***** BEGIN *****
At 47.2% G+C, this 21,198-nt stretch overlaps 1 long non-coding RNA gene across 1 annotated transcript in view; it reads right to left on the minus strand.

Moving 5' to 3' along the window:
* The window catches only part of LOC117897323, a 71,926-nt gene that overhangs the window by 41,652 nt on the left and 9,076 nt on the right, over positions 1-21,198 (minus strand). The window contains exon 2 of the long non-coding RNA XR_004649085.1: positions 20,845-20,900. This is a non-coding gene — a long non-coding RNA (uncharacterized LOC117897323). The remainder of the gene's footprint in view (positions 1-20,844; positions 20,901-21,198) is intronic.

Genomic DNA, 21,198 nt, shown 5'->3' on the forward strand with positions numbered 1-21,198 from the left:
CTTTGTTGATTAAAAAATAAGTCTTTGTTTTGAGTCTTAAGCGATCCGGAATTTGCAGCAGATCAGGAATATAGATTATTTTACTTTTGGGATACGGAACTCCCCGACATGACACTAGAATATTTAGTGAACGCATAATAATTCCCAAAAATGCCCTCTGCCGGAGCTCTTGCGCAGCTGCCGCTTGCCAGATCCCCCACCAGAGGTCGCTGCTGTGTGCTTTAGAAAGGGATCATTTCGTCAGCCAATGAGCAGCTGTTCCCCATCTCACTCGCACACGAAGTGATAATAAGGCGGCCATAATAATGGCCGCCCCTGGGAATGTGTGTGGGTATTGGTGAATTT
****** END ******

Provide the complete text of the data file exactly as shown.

At 47.2% G+C, this 21,198-nt stretch overlaps 1 long non-coding RNA gene across 1 annotated transcript in view; it reads right to left on the minus strand.

Moving 5' to 3' along the window:
* The window catches only part of LOC117897323, a 71,926-nt gene that overhangs the window by 41,652 nt on the left and 9,076 nt on the right, over positions 1-21,198 (minus strand). The window contains exon 2 of the long non-coding RNA XR_004649085.1: positions 20,845-20,900. This is a non-coding gene — a long non-coding RNA (uncharacterized LOC117897323). The remainder of the gene's footprint in view (positions 1-20,844; positions 20,901-21,198) is intronic.

Genomic DNA, 21,198 nt, shown 5'->3' on the forward strand with positions numbered 1-21,198 from the left:
CTTTGTTGATTAAAAAATAAGTCTTTGTTTTGAGTCTTAAGCGATCCGGAATTTGCAGCAGATCAGGAATATAGATTATTTTACTTTTGGGATACGGAACTCCCCGACATGACACTAGAATATTTAGTGAACGCATAATAATTCCCAAAAATGCCCTCTGCCGGAGCTCTTGCGCAGCTGCCGCTTGCCAGATCCCCCACCAGAGGTCGCTGCTGTGTGCTTTAGAAAGGGATCATTTCGTCAGCCAATGAGCAGCTGTTCCCCATCTCACTCGCACACGAAGTGATAATAAGGCGGCCATAATAATGGCCGCCCCTGGGAATGTGTGTGGGTATTGGTGAATTT